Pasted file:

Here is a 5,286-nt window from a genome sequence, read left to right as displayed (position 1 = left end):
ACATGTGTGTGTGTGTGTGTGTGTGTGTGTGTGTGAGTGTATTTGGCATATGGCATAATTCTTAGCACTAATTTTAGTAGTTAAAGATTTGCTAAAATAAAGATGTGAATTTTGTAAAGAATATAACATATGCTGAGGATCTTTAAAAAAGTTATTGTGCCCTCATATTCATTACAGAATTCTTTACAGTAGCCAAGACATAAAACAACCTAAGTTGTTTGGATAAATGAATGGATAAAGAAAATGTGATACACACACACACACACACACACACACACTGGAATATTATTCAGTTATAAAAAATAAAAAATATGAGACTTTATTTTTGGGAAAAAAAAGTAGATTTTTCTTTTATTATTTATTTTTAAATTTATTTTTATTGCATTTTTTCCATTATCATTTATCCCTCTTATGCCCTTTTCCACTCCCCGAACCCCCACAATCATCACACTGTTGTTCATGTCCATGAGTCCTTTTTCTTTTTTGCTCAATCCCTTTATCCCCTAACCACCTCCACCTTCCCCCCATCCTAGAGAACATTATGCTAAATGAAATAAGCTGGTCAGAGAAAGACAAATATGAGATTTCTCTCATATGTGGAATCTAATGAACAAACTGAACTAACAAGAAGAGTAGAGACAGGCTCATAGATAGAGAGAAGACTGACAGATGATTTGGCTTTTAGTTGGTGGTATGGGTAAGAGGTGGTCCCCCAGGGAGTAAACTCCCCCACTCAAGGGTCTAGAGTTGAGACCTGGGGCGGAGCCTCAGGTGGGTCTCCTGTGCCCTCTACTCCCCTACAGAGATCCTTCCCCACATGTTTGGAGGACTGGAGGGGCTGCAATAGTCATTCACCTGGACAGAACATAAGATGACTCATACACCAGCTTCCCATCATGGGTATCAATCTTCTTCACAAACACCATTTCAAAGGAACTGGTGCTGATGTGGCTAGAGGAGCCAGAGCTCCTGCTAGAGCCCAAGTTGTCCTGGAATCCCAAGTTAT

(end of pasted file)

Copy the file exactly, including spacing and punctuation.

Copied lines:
Here is a 5,286-nt window from a genome sequence, read left to right as displayed (position 1 = left end):
ACATGTGTGTGTGTGTGTGTGTGTGTGTGTGTGTGAGTGTATTTGGCATATGGCATAATTCTTAGCACTAATTTTAGTAGTTAAAGATTTGCTAAAATAAAGATGTGAATTTTGTAAAGAATATAACATATGCTGAGGATCTTTAAAAAAGTTATTGTGCCCTCATATTCATTACAGAATTCTTTACAGTAGCCAAGACATAAAACAACCTAAGTTGTTTGGATAAATGAATGGATAAAGAAAATGTGATACACACACACACACACACACACACACACTGGAATATTATTCAGTTATAAAAAATAAAAAATATGAGACTTTATTTTTGGGAAAAAAAAGTAGATTTTTCTTTTATTATTTATTTTTAAATTTATTTTTATTGCATTTTTTCCATTATCATTTATCCCTCTTATGCCCTTTTCCACTCCCCGAACCCCCACAATCATCACACTGTTGTTCATGTCCATGAGTCCTTTTTCTTTTTTGCTCAATCCCTTTATCCCCTAACCACCTCCACCTTCCCCCCATCCTAGAGAACATTATGCTAAATGAAATAAGCTGGTCAGAGAAAGACAAATATGAGATTTCTCTCATATGTGGAATCTAATGAACAAACTGAACTAACAAGAAGAGTAGAGACAGGCTCATAGATAGAGAGAAGACTGACAGATGATTTGGCTTTTAGTTGGTGGTATGGGTAAGAGGTGGTCCCCCAGGGAGTAAACTCCCCCACTCAAGGGTCTAGAGTTGAGACCTGGGGCGGAGCCTCAGGTGGGTCTCCTGTGCCCTCTACTCCCCTACAGAGATCCTTCCCCACATGTTTGGAGGACTGGAGGGGCTGCAATAGTCATTCACCTGGACAGAACATAAGATGACTCATACACCAGCTTCCCATCATGGGTATCAATCTTCTTCACAAACACCATTTCAAAGGAACTGGTGCTGATGTGGCTAGAGGAGCCAGAGCTCCTGCTAGAGCCCAAGTTGTCCTGGAATCCCAAGTTAT